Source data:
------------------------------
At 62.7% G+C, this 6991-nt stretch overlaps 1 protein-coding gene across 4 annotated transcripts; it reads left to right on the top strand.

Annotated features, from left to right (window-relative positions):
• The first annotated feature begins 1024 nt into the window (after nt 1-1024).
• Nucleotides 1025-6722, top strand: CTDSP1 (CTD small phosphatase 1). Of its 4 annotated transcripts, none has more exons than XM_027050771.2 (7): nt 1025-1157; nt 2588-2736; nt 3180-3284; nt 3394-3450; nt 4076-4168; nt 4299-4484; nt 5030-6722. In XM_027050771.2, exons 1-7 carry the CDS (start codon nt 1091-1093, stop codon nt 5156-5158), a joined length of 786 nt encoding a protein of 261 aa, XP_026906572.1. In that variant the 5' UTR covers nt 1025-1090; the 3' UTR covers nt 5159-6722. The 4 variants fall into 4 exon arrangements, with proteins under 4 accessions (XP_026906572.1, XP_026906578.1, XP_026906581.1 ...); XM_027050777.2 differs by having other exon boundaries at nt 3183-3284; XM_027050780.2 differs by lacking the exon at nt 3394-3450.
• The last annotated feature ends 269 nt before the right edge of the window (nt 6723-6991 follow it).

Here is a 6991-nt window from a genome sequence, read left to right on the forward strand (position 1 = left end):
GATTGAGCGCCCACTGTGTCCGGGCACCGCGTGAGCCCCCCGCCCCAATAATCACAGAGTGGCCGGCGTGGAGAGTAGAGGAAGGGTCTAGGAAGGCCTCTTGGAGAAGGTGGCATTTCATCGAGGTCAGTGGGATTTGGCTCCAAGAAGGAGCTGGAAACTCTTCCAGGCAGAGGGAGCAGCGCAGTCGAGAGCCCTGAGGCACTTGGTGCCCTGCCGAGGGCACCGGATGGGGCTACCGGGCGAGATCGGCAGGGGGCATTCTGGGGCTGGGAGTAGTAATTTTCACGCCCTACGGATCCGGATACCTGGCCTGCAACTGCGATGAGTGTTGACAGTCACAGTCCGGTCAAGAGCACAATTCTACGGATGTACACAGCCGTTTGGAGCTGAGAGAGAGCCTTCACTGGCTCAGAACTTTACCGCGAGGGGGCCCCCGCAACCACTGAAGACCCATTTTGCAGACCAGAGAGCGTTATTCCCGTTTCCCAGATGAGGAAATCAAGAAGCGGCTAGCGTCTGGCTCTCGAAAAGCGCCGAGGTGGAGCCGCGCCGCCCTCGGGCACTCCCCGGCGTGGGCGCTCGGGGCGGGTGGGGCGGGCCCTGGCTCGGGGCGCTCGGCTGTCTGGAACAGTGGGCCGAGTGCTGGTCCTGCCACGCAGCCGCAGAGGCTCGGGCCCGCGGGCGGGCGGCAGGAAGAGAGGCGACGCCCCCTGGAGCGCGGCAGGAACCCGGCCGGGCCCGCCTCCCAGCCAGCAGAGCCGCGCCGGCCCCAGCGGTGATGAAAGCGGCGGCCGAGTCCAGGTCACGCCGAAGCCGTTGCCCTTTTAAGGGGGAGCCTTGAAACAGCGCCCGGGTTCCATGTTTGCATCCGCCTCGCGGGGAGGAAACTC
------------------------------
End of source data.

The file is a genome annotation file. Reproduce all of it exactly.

At 62.7% G+C, this 6991-nt stretch overlaps 1 protein-coding gene across 4 annotated transcripts; it reads left to right on the top strand.

Annotated features, from left to right (window-relative positions):
• The first annotated feature begins 1024 nt into the window (after nt 1-1024).
• Nucleotides 1025-6722, top strand: CTDSP1 (CTD small phosphatase 1). Of its 4 annotated transcripts, none has more exons than XM_027050771.2 (7): nt 1025-1157; nt 2588-2736; nt 3180-3284; nt 3394-3450; nt 4076-4168; nt 4299-4484; nt 5030-6722. In XM_027050771.2, exons 1-7 carry the CDS (start codon nt 1091-1093, stop codon nt 5156-5158), a joined length of 786 nt encoding a protein of 261 aa, XP_026906572.1. In that variant the 5' UTR covers nt 1025-1090; the 3' UTR covers nt 5159-6722. The 4 variants fall into 4 exon arrangements, with proteins under 4 accessions (XP_026906572.1, XP_026906578.1, XP_026906581.1 ...); XM_027050777.2 differs by having other exon boundaries at nt 3183-3284; XM_027050780.2 differs by lacking the exon at nt 3394-3450.
• The last annotated feature ends 269 nt before the right edge of the window (nt 6723-6991 follow it).

Here is a 6991-nt window from a genome sequence, read left to right on the forward strand (position 1 = left end):
GATTGAGCGCCCACTGTGTCCGGGCACCGCGTGAGCCCCCCGCCCCAATAATCACAGAGTGGCCGGCGTGGAGAGTAGAGGAAGGGTCTAGGAAGGCCTCTTGGAGAAGGTGGCATTTCATCGAGGTCAGTGGGATTTGGCTCCAAGAAGGAGCTGGAAACTCTTCCAGGCAGAGGGAGCAGCGCAGTCGAGAGCCCTGAGGCACTTGGTGCCCTGCCGAGGGCACCGGATGGGGCTACCGGGCGAGATCGGCAGGGGGCATTCTGGGGCTGGGAGTAGTAATTTTCACGCCCTACGGATCCGGATACCTGGCCTGCAACTGCGATGAGTGTTGACAGTCACAGTCCGGTCAAGAGCACAATTCTACGGATGTACACAGCCGTTTGGAGCTGAGAGAGAGCCTTCACTGGCTCAGAACTTTACCGCGAGGGGGCCCCCGCAACCACTGAAGACCCATTTTGCAGACCAGAGAGCGTTATTCCCGTTTCCCAGATGAGGAAATCAAGAAGCGGCTAGCGTCTGGCTCTCGAAAAGCGCCGAGGTGGAGCCGCGCCGCCCTCGGGCACTCCCCGGCGTGGGCGCTCGGGGCGGGTGGGGCGGGCCCTGGCTCGGGGCGCTCGGCTGTCTGGAACAGTGGGCCGAGTGCTGGTCCTGCCACGCAGCCGCAGAGGCTCGGGCCCGCGGGCGGGCGGCAGGAAGAGAGGCGACGCCCCCTGGAGCGCGGCAGGAACCCGGCCGGGCCCGCCTCCCAGCCAGCAGAGCCGCGCCGGCCCCAGCGGTGATGAAAGCGGCGGCCGAGTCCAGGTCACGCCGAAGCCGTTGCCCTTTTAAGGGGGAGCCTTGAAACAGCGCCCGGGTTCCATGTTTGCATCCGCCTCGCGGGGAGGAAACTC